Top surgeon and from Wrexham hospital on a mercy mission to Africa

A top surgeon is leading a specialist medical team on a mercy mission to Africa to bring expert care to one of the world’s poorest countries.

Tony Da Silva, a consultant general and vascular surgeon at the Spire Yale Hospital, in Wrexham, and his four colleagues have jetted out to Ethiopia for a nine-day stay.

In that time they will see hundreds of people from one of the most deprived and remote areas of the country.

It is the fourth time that Tony, 56, of Jeffreys Road, Wrexham, has been out to the country which has been ravaged by civil war and famine in the last 30 years.

He has hand-picked a team from North East Wales and Merseyside to treat the kinds of ailments and injuries he knows they will encounter.

He said: “It is very different to the health issues we have here in North Wales – malaria and TB are common and so is HIV and many patients have all three.

“In addition there are a lot of road accidents and lots of burn injuries – roads are unlit, livestock wanders across them while much of the cooking is done on open fires and young children, in particular, often fall into them.

“We will be operating every day we are there and I will be mainly assisting and organising the care.”

Tony, who also works at Wrexham Maelor Hospital, specialises in vascular, or vein, problems and unlike back home there are few cases of varicose veins: “Ethiopians are too active,” he said: “Their general fitness is excellent.

“They don’t seem to get Western diseases. They eat lots of vegetables and fruit and they walk everywhere – they will walk for a week just to get to the hospital to attend one of our clinics.”

Tony and his team, which is made up of Nick Nelhans, a consultant paediatrician, Gill Royce, an orthopaedic sister, and Tom Williams, a resuscitation officer, all from Wrexham Maelor Hospital, and Liz Williams, a paediatric sister from Alder Hey Hospital, Liverpool, face their own trek to get to their patrients.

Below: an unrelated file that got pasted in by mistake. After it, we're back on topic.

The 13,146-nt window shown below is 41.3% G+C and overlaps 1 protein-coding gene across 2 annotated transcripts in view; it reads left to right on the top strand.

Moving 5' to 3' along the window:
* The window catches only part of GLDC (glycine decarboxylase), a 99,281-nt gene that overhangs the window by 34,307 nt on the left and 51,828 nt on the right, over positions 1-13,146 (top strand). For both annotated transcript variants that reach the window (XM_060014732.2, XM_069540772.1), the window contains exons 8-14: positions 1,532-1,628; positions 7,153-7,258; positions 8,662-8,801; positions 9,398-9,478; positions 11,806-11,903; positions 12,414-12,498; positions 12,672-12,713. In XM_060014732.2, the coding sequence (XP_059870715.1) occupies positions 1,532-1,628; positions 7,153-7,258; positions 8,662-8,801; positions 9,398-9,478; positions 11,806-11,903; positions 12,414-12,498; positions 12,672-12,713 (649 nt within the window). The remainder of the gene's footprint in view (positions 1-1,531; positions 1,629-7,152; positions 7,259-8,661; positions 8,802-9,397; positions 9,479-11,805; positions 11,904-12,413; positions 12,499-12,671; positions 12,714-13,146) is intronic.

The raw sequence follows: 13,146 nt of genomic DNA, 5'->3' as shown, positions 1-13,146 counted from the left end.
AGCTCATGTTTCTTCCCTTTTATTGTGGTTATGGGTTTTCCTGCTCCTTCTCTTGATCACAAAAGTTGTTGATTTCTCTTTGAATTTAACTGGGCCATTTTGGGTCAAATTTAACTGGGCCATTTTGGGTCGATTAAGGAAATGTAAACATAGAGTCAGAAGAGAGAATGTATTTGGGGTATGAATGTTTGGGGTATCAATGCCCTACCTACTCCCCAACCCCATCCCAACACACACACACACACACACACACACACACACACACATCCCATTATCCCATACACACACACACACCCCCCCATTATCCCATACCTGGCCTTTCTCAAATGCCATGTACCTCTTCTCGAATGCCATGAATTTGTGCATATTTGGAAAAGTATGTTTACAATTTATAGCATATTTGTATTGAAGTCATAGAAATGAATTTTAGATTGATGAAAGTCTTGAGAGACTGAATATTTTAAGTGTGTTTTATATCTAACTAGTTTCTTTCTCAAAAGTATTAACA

They will fly into Ethiopia’s capital, Addis Ababa, from Manchester, via Dubai, and then face a seven-hour 250-mile drive along single land roads, stopping for herds of cattle and flocks of sheep to cross.

They will be taking with them some easily transportable specialist equipment but their main asset is their expertise and experience in a country with 91 million people and just one doctor for every 100,000 of them.

They are also taking 100 fluorescent jackets and 200 arm bands to help motorcyclists and child pedestrians be seen on Ethiopia’s rudimentary road system.

It will be carried as part of each person’s 30 kg baggage allowance: “Ethiopia is one of Africa’s most mountainous countries and with most of the land above 8,000 feet, daytime temperatures are 20-25C even though it is close to the Equator.

“That means we can travel light and use our baggage allowances to take over more equipment to help people like a viewing box and a sanitiser.

“We go at this time of year because the temperatures are good and it’s before the rains come in March when travelling becomes much more difficult but it’s an amazing place and the people are wonderful and we are just glad to be able to help them.”

Tony first became involved in charity work after the Pakistan earthquake in 2005 and that encouraged him to take a course in delivering medical care to areas hit by catastrophes.

Since then he has been to Ethiopia every year for the past four years. He and his team pay their own way though they did hold an event at Peckforton Castle in October to raise money for one of the nursing sisters to travel with them.

He said: “I would like to go to other countries as well but I am becoming an expert in Ethiopia and in what they need there so that is where I can be most effective.

“I don’t do much of my own surgical speciality but I can assist other surgeons and last time I did treat a man with an aneurysm in his knee.

“Untreated it could have cost him his leg or even his life if he had bled to death or if infection and gangrene had set in but what they need most is orthopaedic care though it would be good to get a plastic surgeon to treat burn victims.

“We’re taking a nurse with expertise in plastering and an expert in resuscitation but when we get there we will find the hospital’s Accident And Emergency Department will consist of one small room.

“They don’t have the equipment to repair fractures and it’s all done in that one small room in an old-fashioned way so it’s about teaching them those techniques and how to do them well.”

Sue Jones, Hospital and Business Development Manager at Spire Yale Hospital, said: “The voluntary work that Tony and his team do is really inspirational and so important.

“The expertise he has acquired in the course of rhe last four years means he knows what the people in Ethiopia need and because of his experience and his contacts within the medical profession he can put together a team that can deliver.

“They are simply heroes and every year they go out there to save lives and help people.”

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